What does this temptation say about God? It shows that God keeps us responsible for the consequences of our actions. If we jump, we bear the consequences. And it isn’t just on an individual level. If we dump pollutants in the air and water, jump from that cliff, we bear the consequences collectively. Of course, God loves and forgives us, and nothing can separate us from the love of God. But the things we do matter and can and often do separate us from one another, trash God’s beautiful creation, and hurt those we love.
We can also react individually and collectively to try to learn from our mistakes, clean up our messes, and prevent suffering as much as possible. Although God might seem cold and distant and uncaring in God’s refusal to react, that is not necessarily true. Instead, God made us to learn and react. We are God’s reaction, intervening on behalf of one another, especially the most vulnerable.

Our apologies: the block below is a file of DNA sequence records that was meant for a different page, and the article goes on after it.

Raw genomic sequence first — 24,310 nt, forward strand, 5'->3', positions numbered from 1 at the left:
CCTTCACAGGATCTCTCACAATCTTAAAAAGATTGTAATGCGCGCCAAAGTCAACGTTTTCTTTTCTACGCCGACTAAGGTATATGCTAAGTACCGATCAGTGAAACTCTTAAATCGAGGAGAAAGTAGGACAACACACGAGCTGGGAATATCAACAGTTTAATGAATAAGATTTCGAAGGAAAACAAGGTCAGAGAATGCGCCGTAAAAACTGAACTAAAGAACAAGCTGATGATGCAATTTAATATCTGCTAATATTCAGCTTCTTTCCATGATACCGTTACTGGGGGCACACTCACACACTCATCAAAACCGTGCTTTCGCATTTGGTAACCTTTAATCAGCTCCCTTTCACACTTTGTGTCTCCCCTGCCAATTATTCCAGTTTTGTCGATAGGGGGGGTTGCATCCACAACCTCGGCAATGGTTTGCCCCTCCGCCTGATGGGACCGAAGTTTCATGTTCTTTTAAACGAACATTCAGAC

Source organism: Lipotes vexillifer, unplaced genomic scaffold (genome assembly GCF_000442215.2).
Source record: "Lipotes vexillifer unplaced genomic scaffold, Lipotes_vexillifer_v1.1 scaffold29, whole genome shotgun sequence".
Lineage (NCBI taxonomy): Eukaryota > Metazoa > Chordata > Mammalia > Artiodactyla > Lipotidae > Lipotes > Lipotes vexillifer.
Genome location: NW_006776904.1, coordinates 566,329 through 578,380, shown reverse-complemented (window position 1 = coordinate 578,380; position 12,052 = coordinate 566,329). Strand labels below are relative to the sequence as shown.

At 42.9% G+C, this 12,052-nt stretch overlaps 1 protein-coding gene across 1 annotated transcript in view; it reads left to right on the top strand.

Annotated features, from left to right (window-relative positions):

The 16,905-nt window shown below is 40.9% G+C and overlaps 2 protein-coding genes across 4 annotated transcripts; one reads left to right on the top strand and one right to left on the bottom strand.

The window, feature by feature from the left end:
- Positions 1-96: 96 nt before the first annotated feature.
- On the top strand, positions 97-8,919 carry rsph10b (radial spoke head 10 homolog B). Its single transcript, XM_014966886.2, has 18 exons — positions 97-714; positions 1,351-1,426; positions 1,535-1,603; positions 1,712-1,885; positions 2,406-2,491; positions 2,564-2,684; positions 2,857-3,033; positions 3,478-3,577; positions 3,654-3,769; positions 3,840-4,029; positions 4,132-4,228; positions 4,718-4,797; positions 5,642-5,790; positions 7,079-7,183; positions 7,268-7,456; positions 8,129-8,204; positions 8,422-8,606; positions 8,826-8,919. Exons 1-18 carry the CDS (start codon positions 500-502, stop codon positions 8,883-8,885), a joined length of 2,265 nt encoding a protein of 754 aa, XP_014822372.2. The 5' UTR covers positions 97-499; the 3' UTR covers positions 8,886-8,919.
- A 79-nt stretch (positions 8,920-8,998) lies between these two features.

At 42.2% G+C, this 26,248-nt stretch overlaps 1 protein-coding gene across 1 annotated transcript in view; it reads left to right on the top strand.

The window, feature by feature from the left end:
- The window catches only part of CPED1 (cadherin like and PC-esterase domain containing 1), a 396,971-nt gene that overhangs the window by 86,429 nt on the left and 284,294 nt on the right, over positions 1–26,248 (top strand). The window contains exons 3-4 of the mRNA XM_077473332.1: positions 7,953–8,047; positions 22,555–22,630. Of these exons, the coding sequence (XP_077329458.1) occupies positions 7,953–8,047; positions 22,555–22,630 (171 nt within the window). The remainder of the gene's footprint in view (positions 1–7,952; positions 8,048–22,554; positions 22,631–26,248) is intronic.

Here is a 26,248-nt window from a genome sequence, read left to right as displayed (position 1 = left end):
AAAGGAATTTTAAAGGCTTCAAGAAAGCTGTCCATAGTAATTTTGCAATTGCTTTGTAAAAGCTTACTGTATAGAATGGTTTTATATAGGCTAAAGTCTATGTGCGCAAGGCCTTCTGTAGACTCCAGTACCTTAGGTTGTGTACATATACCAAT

This story reminds us of who God is and who we are. Do we worship and love God for feeding us, giving us power and things, and because of the reactions we get from God? Of course not. We are not defined by what we have, how full our bellies are, or even whether we live or die. Since we have one God, there is one Lord of all, the hungry and the full, the powerful and powerless, and those who survive accidents and those who don’t make it. Our temporary circumstances do not indicate God’s favor or disfavor. Instead we can see our temporary circumstances as a gift to help us focus on what does matter, loving God and loving our neighbor. We can let them remind us who we are—God’s beloved children, where we came from—a wandering people, lost without God, and where we’re going—toward a more just world which will only come about if we take action and live a godly life where we don’t rely on our bread to save us, and instead share it, where we don’t need to hoard power and glory, but share them, and where we don’t need to be in the spotlight, but can share it, until God’s love is written on our hearts, until there truly is no distinction, but all of God’s creation is valued and cared for and saved, and where it is an opportune time for love to flourish.